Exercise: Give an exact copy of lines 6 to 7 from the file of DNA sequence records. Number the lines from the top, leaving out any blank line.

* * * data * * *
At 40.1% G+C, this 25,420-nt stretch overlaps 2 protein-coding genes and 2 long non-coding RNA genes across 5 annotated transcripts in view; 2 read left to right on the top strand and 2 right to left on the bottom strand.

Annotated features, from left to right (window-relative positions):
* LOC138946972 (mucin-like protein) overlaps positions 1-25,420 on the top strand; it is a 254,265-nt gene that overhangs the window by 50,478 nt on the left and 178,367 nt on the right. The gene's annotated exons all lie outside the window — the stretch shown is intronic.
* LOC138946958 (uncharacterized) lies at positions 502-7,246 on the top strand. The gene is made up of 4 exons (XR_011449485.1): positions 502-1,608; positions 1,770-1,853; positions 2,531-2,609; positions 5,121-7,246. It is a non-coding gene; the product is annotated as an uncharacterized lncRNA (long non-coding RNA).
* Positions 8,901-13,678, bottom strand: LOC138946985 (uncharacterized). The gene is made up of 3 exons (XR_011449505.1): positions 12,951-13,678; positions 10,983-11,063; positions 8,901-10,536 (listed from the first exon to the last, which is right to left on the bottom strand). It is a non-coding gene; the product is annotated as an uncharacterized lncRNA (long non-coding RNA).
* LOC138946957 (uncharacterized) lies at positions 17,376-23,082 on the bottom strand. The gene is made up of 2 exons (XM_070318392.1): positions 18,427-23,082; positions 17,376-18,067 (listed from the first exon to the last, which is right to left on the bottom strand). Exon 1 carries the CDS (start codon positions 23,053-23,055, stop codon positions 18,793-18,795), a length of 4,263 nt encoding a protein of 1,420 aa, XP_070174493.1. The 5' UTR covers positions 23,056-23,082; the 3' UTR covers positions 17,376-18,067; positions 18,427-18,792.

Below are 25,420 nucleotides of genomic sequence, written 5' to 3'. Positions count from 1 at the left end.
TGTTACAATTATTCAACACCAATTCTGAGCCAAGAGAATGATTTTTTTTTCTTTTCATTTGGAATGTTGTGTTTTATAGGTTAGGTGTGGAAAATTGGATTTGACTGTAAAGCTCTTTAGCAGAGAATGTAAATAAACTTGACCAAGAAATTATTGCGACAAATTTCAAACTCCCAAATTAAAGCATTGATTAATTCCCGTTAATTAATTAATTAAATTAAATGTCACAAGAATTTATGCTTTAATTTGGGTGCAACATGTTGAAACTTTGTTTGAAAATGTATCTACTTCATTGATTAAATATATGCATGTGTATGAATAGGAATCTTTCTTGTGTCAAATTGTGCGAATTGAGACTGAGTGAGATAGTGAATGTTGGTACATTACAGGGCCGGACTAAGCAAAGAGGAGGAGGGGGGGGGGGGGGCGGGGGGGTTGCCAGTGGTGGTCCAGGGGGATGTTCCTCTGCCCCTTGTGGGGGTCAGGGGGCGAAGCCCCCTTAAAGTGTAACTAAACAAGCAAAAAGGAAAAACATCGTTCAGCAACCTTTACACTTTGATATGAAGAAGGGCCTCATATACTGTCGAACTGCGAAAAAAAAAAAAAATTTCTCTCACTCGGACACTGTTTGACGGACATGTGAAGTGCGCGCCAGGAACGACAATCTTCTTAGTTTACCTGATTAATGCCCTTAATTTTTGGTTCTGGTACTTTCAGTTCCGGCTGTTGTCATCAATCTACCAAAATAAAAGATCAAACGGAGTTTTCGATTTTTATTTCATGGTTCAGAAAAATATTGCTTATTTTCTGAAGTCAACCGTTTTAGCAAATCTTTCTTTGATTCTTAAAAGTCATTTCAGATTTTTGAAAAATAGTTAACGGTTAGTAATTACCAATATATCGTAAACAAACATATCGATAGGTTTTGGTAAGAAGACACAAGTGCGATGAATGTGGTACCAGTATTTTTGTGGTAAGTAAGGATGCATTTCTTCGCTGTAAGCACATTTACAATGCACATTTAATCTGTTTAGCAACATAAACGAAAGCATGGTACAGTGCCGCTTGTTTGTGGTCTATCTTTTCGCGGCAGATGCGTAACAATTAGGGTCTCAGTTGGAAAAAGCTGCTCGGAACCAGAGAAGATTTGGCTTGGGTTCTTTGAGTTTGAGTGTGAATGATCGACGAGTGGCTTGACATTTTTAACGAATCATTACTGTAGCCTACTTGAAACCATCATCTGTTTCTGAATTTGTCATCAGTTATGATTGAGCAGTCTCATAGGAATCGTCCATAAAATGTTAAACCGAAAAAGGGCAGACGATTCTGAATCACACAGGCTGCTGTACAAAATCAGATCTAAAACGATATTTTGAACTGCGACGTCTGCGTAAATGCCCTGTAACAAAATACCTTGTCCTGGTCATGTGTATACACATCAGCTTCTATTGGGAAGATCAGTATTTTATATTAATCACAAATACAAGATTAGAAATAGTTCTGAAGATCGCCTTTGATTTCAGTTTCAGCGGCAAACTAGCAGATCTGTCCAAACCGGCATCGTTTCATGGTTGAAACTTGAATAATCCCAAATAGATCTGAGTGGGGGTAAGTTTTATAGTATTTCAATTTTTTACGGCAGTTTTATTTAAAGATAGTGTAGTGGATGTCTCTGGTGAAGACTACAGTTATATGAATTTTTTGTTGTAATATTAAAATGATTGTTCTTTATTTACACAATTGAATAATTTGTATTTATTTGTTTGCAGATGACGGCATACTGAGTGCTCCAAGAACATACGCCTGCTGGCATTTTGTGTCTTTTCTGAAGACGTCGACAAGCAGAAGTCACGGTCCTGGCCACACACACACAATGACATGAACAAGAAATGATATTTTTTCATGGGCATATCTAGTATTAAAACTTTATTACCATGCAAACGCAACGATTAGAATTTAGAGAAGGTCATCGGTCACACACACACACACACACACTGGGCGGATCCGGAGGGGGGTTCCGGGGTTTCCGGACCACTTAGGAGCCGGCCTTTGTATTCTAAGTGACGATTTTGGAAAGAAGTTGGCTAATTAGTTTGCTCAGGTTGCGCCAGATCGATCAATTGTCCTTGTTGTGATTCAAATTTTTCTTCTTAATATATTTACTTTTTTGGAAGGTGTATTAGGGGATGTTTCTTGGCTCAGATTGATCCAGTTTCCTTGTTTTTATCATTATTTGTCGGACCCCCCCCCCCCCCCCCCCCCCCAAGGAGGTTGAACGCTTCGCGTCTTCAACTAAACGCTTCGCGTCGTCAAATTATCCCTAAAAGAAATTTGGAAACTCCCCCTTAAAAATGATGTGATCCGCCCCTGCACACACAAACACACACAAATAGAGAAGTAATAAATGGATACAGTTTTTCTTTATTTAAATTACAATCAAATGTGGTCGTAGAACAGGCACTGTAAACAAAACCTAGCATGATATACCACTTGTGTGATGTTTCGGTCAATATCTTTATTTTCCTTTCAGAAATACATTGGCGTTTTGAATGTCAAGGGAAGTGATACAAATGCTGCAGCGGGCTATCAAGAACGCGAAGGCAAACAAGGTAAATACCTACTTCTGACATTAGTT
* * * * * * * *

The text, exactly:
* LOC138946957 (uncharacterized) lies at positions 17,376-23,082 on the bottom strand. The gene is made up of 2 exons (XM_070318392.1): positions 18,427-23,082; positions 17,376-18,067 (listed from the first exon to the last, which is right to left on the bottom strand). Exon 1 carries the CDS (start codon positions 23,053-23,055, stop codon positions 18,793-18,795), a length of 4,263 nt encoding a protein of 1,420 aa, XP_070174493.1. The 5' UTR covers positions 23,056-23,082; the 3' UTR covers positions 17,376-18,067; positions 18,427-18,792.

Below are 25,420 nucleotides of genomic sequence, written 5' to 3'. Positions count from 1 at the left end.